15 mins
Pauly Ossenblok, Petra van Houdt, Albert Colon, Paul Boon, Jan de Munck
Abstract: EEG-correlated functional MRI (EEG-fMRI) has proven its application as a noninvasive technique for the pre-operative work-up of epilepsy surgery candidates. EEG-fMRI investigates the correlation between the occurrence of interictal epileptic discharges in the EEG (IEDs) and blood oxygenation level-dependent (BOLD) changes using a general linear model framework (GLM). However, this approach highly depends on the number of IEDs present in the EEG [1], which might not occur during the limited time of scanning or might not be visible at the scalp. In order to increase the ability to identify the epileptic network based on fMRI, we explored the feasibility of independent component analysis (ICA), a data-driven fMRI approach without the use of EEG. As a proof-of-concept study fMRI data were selected of seven patients from a previous EEG-fMRI study [2] for whom the results of the standard GLM approach were validated with the gold standard (i.e. invasive EEG recordings and surgical outcome). The fMRI data of these patients were divided into two epochs, one during which IEDs were present in the simultaneously recorded EEG (with IEDs) and a second one during which no IEDs were present (without IEDs). Both epochs were analyzed with ICA yielding a large number of independent components (ICs). To select the component related to epileptic activity, the spatial overlap was calculated for each IC with the resection area of a post-operative MRI and with the EEG-fMRI correlation pattern. The IC that showed a high degree of overlap with both was identified as the epileptic component (ICE). Furthermore, as a clinical application, EEG-fMRI data were acquired before and after withdrawal of anti-epileptic drugs (AEDs) in patients with localization-related epilepsy who are candidates for epilepsy surgery (n=5). For all patients of the proof-of-concept study an ICE could be selected both in the data with IEDs and without IEDs. For the patients in the clinical study, no IEDs were present in the EEG data recorded while taking AEDs. However, using the a priori information based on the standard GLM approach in combination with the ICA results we were able to identify the ICE for the fMRI data acquired in both conditions, with and without AED administration. This study shows that ICA enables the identification of the ICE of patients with localization-related epilepsy. These components can also be identified when no IEDs are present in the EEG. This could indicate the existence of a patient-specific epileptic resting-state network, similar to the existence of large scale resting-state networks in healthy volunteers [3], providing promising information for the clinical application of fMRI in the presurgical work-up of patients with epilepsy. REFERENCES [1] P. van Houdt, J. de Munck, M. Zijlmans, G. Huiskamp, F. Leijten, P. Boon, P. Ossenblok. “Comparison of analytical strategies for EEG-correlated fMRI data in patients with epilepsy”, Magn Reson Imaging Vol. 28, pp.1078-86 (2010). [2] P. van Houdt, P. Ossenblok, A. Colon, P. Boon, J. de Munck. “A framework to integrate EEG-correlated fMRI and intracerebral recordings”, Neuroimage, Vol. 60(4), pp. 2042-53 (2012). [3] C. Beckmann, M. DeLuca, J. Devlin, S. Smith. “Investigations into resting-state connectivity using independent component analysis”, Philos Trans R Soc Lond B Biol Sci, Vol. 360, pp. 1001-13 (2005).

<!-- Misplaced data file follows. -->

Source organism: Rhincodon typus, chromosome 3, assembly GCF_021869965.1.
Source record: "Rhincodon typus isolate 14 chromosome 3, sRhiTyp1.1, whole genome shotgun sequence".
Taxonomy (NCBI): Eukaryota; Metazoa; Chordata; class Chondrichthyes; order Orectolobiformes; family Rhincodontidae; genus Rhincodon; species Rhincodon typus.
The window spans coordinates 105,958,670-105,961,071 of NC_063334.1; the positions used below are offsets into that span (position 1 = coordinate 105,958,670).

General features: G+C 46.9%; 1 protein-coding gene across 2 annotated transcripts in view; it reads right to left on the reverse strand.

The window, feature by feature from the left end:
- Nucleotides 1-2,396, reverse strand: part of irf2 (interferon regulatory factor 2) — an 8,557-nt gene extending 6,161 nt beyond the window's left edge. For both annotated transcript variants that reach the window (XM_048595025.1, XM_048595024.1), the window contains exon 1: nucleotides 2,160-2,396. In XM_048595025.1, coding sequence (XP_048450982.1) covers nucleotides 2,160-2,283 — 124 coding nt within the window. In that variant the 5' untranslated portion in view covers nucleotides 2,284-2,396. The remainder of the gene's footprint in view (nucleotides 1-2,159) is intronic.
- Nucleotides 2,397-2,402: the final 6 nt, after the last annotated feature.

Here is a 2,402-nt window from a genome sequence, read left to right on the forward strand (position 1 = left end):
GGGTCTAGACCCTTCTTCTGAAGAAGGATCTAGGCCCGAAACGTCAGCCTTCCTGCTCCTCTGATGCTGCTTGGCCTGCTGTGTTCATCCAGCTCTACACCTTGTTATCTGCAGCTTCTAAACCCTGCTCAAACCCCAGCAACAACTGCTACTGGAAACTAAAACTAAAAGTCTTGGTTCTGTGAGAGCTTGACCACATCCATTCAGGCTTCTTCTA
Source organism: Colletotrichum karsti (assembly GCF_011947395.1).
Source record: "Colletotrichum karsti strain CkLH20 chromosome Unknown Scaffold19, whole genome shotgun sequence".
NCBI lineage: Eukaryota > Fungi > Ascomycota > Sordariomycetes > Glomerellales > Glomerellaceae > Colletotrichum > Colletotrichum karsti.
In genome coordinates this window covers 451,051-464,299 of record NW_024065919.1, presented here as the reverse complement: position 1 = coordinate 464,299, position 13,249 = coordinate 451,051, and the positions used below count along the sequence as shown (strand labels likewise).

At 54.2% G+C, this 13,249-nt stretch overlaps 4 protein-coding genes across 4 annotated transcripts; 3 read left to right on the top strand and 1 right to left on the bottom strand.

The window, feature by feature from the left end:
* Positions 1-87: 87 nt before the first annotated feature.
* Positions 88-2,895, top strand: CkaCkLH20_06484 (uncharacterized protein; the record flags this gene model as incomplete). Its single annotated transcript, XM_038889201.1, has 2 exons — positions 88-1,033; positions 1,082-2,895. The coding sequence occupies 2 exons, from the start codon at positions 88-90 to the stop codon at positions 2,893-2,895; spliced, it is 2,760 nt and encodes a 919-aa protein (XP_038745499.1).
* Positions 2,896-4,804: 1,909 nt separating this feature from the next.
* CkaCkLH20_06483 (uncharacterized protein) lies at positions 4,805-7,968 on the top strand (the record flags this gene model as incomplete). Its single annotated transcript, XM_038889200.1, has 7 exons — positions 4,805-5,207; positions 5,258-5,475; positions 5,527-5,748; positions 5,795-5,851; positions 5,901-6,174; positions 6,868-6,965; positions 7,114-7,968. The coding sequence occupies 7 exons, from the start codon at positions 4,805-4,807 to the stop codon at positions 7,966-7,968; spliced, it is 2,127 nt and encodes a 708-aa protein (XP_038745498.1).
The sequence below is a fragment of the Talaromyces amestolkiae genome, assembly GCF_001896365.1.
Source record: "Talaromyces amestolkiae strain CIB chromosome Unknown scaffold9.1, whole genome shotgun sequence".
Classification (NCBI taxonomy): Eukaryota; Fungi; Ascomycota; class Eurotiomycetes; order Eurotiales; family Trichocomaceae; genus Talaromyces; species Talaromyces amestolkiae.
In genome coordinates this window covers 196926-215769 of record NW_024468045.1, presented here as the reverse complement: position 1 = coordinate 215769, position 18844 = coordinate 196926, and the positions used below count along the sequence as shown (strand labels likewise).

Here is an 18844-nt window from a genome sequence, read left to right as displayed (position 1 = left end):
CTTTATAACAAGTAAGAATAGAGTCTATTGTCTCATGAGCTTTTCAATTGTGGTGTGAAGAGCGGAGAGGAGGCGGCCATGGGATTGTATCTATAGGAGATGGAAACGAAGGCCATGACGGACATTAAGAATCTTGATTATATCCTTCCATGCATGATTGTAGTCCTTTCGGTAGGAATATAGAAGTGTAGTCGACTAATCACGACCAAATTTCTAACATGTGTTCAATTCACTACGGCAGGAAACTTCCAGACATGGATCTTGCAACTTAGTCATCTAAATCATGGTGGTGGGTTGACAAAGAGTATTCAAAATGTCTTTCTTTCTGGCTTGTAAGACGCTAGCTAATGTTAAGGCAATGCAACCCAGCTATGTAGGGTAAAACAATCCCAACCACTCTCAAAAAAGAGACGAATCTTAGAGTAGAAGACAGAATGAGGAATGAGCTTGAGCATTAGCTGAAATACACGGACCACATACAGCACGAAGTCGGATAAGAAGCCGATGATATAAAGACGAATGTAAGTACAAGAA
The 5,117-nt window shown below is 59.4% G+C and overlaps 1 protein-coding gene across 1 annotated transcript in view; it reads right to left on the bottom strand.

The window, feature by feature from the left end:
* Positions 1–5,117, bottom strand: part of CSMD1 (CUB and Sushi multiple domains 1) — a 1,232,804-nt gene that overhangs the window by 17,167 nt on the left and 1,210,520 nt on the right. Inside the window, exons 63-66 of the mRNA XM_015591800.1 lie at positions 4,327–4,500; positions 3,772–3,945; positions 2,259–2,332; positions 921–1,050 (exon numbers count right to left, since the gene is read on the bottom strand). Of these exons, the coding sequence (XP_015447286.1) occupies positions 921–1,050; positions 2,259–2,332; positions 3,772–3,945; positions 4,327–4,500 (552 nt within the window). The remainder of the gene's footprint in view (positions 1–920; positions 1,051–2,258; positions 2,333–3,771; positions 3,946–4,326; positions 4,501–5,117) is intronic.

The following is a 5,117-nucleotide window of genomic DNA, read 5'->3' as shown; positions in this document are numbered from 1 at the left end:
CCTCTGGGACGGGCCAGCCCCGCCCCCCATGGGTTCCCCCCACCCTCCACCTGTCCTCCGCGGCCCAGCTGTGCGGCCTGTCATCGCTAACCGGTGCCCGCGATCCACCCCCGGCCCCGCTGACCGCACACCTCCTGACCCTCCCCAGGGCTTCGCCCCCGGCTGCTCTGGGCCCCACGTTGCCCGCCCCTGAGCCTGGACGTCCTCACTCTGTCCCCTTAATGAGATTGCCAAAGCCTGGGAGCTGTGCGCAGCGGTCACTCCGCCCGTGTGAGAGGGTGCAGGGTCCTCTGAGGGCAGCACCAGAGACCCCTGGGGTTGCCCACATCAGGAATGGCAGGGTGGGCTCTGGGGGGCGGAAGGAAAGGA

15 mins
Kris Cuppens, Anouk Van de Vel, Peter Karsmakers, Bert Bonroy, Milica Milosevic, Stijn Luca, Tom Croonenborghs, Tinne Tuytelaars, Lieven Lagae, Berten Ceulemans, Sabine Van Huffel, Bart Vanrumste
Abstract: We focus on the detection of nocturnal convulsive seizures, more specific on hypermotor seizures. This type of seizures are marked by involuntary movement of the patient which can last for multiple seconds. Due to the violent movement the patient can injure himself. The early treatment may prevent consequences such as severe cerebral damage or mortality [1]. Epileptic seizure detection is traditionally done using video/electroencephalogram (EEG) monitoring, which is not applicable in a home situation. In recent years, attempts have been made to detect the seizures using other modalities. In this research we investigate if a combined usage of accelerometers attached to the limbs and video data would increase the performance compared to a single modality approach. Therefore, we used two existing approaches for seizure detection in accelerometers and video. The video detection method makes use of STIP features proposed by Laptev [2], the accelerometer approach makes use of different features from the time and frequency domain. In both approaches, an SVM classifier is used for classification. We combined both approaches (accelero and video) using a linear discriminant analysis (LDA) classifier. The seizure data is acquired at the Pulderbos rehabilitation center for children and youth where epileptic children are monitored and treated. The data is labeled based on the EEG and video. To be able to objectively compare both approaches, based on acceleration and on video, we use the same segmentation of the data for both modalities. The training and testing is done in a 10-fold randomization. This means that we randomly select a number of normal and epileptic movements for the training and test set and perform the modeling and validation 10 times using a different combination of movements, and average out the obtained results. This makes the results less dependent on the division of the data in a training and test set. The same randomizations are used in both approaches and for the acceleration/video integration. In a first test we combined the normalized features from both approaches in an early integration. In a second test, we combined the outputs of both individual classifiers from the video and accelerometer detection in a late integration using an LDA classifier. The output values of both classifiers give a probability of the sequence belonging to the epileptic seizure class, as we use the libsvm implementation for extending SVM to give probability estimates based on Wu et al. [3] and Lin and Weng [4]. The combined detection using the early integration seems to give a lower performance (sensitivity: 83.33%, positive predictive value (PPV): 96.00%) than the accelerometer detection alone (sens: 83.33%, PPV: 100.00%). This means that the video features do not have any added value in this integration. The late integration of both modalities has a small positive influence on the performance. Although there is a decline in the PPV from 100.00% to 97.50% compared with the accelerometer detection, the sensitivity increases to 86.67%.